Although the recent Holder memo doesn’t really change anything in a concrete way (and the Drug Czar and DEA claim that it’s business as usual), there is at least a public perception that there is a kind of tipping point happening here (and perception often drives public policy more than fact).
Sasha Abramsky, writing in the Guardian, says
In and of itself, this is a relatively minor event, a common-sense corrective to another rigid and bullying Bush-era policy. And, in and of itself, there’s not much political capital at stake here for Obama. […]
But, there’s a bigger story here. And it’s that story of the ship of state.
If you exercise too sharp a turn, you risk capsizing. If you go into the turn gradually, giving yourself plenty of room to manoeuvre, you’ve got a much better chance of getting where you want to ultimately go. […]
If you analyse politics simply via the 24-hour-news-cycle, then Obama’s achievements in reforming drug policy have been modest. But, if you think long term […] then I would venture to bet that Monday’s shift on medical marijuana presages some fundamental changes in how America approaches its many drug problems in the years to come.
Over at Narco News, Al Giordano also makes the case for incrementalism The Medical Cannabis Victory: A Textbook Case of Organizing and Resistance
It’s a powerful piece that will be controversial with many, including some regulars here.
…small steps lead to big change […]
In the mid-1990s, some forward-thinking advocates of drug policy reform concluded that the big, central matter â€“ whether recreational drugs should be legalized or not â€“ was simply too big and confusing a matter for so much of the public to tackle all at once. Even the matter of legalizing relatively harmless marijuana was overwhelming in terms of public opinion. As the Gallup poll graph above recounts, in 1996 only 25 percent of Americans favored legalizing marijuana, with 73 percent opposed. Any organizing strategy under such overwhelming negative numbers that chose polarization over organizing was doomed to fail.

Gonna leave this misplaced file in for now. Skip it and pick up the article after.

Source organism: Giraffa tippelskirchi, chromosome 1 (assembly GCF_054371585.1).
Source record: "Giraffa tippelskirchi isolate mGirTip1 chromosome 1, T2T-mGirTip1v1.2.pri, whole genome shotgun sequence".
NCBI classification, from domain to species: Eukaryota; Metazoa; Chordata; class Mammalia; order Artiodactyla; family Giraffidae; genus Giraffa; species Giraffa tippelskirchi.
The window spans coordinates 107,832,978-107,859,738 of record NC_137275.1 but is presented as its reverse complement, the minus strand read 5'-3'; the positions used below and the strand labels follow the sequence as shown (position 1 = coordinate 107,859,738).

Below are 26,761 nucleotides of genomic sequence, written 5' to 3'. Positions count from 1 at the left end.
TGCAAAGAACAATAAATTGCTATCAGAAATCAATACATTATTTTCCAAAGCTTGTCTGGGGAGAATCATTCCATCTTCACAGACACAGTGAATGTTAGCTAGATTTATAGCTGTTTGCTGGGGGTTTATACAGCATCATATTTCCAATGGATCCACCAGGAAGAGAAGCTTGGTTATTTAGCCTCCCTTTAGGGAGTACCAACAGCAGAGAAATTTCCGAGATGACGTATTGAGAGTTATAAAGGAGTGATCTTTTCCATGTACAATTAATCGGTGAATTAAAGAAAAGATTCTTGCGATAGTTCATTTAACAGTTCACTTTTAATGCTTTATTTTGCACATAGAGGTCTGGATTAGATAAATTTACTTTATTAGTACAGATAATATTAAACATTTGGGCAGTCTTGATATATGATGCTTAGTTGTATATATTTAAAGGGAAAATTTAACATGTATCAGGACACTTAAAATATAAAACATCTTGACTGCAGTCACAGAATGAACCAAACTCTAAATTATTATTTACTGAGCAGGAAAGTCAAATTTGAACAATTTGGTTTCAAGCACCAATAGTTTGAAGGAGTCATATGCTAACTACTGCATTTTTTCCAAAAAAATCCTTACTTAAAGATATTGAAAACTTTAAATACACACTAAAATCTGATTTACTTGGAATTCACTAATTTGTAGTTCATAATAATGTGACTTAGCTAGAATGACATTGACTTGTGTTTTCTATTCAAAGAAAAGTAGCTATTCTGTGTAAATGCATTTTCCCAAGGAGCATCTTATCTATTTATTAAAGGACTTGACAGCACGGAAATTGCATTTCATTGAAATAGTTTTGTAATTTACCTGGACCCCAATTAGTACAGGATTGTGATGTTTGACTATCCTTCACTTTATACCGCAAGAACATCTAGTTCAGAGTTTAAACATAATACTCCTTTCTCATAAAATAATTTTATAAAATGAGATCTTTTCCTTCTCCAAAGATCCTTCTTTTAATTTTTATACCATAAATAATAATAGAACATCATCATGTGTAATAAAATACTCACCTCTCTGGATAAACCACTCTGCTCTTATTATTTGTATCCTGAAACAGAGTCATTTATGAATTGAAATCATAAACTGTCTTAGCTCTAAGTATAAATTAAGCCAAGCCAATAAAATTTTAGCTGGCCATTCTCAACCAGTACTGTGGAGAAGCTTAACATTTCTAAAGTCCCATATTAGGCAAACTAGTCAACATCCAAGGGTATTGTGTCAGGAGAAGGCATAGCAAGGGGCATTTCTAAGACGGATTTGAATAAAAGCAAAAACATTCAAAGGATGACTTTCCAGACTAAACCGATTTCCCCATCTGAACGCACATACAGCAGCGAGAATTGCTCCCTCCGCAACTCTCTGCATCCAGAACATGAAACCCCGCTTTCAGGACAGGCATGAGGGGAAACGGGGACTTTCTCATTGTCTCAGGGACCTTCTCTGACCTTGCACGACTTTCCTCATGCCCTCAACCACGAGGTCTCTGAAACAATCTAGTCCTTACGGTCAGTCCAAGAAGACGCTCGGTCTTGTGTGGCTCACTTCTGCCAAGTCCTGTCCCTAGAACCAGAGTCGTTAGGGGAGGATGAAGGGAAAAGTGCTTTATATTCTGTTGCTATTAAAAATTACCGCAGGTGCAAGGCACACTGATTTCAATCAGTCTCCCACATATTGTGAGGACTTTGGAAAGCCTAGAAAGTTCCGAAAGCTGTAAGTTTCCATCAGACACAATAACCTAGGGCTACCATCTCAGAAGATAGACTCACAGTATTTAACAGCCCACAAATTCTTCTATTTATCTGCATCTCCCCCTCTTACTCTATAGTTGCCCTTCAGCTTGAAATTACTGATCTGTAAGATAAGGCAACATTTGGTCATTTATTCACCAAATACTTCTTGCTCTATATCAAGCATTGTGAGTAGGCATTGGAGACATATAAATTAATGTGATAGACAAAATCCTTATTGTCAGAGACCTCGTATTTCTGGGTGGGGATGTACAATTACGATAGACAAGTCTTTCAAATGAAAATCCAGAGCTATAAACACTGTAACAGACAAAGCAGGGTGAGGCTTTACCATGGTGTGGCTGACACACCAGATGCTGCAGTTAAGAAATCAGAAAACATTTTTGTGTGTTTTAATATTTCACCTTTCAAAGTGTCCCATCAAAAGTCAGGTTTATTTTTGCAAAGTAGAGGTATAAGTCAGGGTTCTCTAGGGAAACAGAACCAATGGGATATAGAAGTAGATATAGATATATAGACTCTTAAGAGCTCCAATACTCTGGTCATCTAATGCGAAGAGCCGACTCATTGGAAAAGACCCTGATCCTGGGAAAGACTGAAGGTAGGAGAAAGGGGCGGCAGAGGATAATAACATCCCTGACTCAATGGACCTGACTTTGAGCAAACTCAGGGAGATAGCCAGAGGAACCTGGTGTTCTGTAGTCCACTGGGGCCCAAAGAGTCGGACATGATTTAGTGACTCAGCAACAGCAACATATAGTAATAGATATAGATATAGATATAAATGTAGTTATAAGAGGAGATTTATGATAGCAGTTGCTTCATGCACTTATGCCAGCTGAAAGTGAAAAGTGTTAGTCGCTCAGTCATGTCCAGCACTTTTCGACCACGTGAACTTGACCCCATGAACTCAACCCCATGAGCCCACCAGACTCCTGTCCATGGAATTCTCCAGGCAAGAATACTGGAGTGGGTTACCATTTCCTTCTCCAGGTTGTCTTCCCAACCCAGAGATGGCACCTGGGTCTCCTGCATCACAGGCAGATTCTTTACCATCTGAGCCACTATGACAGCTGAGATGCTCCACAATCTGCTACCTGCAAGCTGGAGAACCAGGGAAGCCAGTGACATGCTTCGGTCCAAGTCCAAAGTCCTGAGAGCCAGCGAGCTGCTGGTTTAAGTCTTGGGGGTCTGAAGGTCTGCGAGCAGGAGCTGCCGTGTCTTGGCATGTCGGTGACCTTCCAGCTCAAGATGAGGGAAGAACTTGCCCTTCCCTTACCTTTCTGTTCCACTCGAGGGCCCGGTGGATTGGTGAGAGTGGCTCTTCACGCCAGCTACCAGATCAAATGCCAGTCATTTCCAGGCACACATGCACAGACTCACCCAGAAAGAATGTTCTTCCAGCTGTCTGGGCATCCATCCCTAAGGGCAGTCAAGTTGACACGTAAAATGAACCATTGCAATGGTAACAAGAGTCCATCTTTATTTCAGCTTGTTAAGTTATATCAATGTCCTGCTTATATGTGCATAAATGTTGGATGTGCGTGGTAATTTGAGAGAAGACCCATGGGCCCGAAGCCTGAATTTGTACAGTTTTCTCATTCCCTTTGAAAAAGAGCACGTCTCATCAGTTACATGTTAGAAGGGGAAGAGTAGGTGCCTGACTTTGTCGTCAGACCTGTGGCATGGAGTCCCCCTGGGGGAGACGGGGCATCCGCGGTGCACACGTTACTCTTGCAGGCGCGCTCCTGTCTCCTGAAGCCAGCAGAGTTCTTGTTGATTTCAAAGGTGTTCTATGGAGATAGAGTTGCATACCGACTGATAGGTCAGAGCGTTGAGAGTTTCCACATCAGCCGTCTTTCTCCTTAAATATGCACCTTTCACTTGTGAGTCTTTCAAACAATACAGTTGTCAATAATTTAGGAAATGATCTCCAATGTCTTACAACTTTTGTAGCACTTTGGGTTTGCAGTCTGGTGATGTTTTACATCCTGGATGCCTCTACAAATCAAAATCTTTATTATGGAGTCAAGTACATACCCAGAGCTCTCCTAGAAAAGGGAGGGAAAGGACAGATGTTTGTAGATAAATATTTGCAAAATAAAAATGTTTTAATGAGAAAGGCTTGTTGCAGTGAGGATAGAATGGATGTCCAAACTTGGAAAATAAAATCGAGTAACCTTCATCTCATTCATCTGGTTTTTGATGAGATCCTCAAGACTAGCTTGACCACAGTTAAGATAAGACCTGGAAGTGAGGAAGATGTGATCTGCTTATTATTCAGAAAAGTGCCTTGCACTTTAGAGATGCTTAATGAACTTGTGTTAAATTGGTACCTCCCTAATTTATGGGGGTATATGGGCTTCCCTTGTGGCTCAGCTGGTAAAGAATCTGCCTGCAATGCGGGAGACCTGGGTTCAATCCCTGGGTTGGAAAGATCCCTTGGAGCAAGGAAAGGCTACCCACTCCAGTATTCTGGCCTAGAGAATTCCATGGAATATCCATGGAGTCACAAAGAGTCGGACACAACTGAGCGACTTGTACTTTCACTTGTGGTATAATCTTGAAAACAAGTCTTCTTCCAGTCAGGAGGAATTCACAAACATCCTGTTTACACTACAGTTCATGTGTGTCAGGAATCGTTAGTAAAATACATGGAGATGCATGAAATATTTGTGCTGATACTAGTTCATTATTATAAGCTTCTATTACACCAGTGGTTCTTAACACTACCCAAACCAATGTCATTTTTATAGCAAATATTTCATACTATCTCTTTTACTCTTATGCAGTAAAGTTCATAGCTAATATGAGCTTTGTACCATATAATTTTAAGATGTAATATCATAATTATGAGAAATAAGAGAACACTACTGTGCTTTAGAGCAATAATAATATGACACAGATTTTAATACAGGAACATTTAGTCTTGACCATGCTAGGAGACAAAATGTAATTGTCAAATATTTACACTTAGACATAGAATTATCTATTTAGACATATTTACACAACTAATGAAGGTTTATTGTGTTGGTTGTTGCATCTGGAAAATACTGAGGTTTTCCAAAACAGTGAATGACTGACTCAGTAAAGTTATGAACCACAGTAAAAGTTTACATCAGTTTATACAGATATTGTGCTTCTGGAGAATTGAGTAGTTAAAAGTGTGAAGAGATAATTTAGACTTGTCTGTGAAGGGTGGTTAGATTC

And so some pioneering voices and organizers set about on a path of incremental change. They chose to hit hard upon a brittle crack in the drug war artifice: that even if three-quarters of Americans did not then want cannabis legalized for everyone, a critical mass had grave misgivings about policies that persecuted people who were ill â€“ with glaucoma, cancer, AIDS, MS and other ailments – and needed the plant as medicine. […]
Thirteen years later, those who enacted the incremental strategy have proved correct, indeed, prophetic. […]
The history textbooks will note forevermore, when looking back at how the United States repealed pot prohibition (something that will likely now come in most of our lifetimes) that it was the strategy of incremental change that opened the floodgates to fundamental change. […]
…there is also a lesson here for the cynics who, in lieu of participating in community organizing and civil resistance campaigns, preferred to talk trash against step-by-step movements for change on any policy front and pose as somehow more â€œradicalâ€ or â€œpure.â€ […]
It is by winning those step-by-step incremental victories â€“ through proven methods of community organizing and civil resistance – that more fundamental change is made possible, indeed, likely to come faster than many dreamed just thirteen years ago.
Have at it.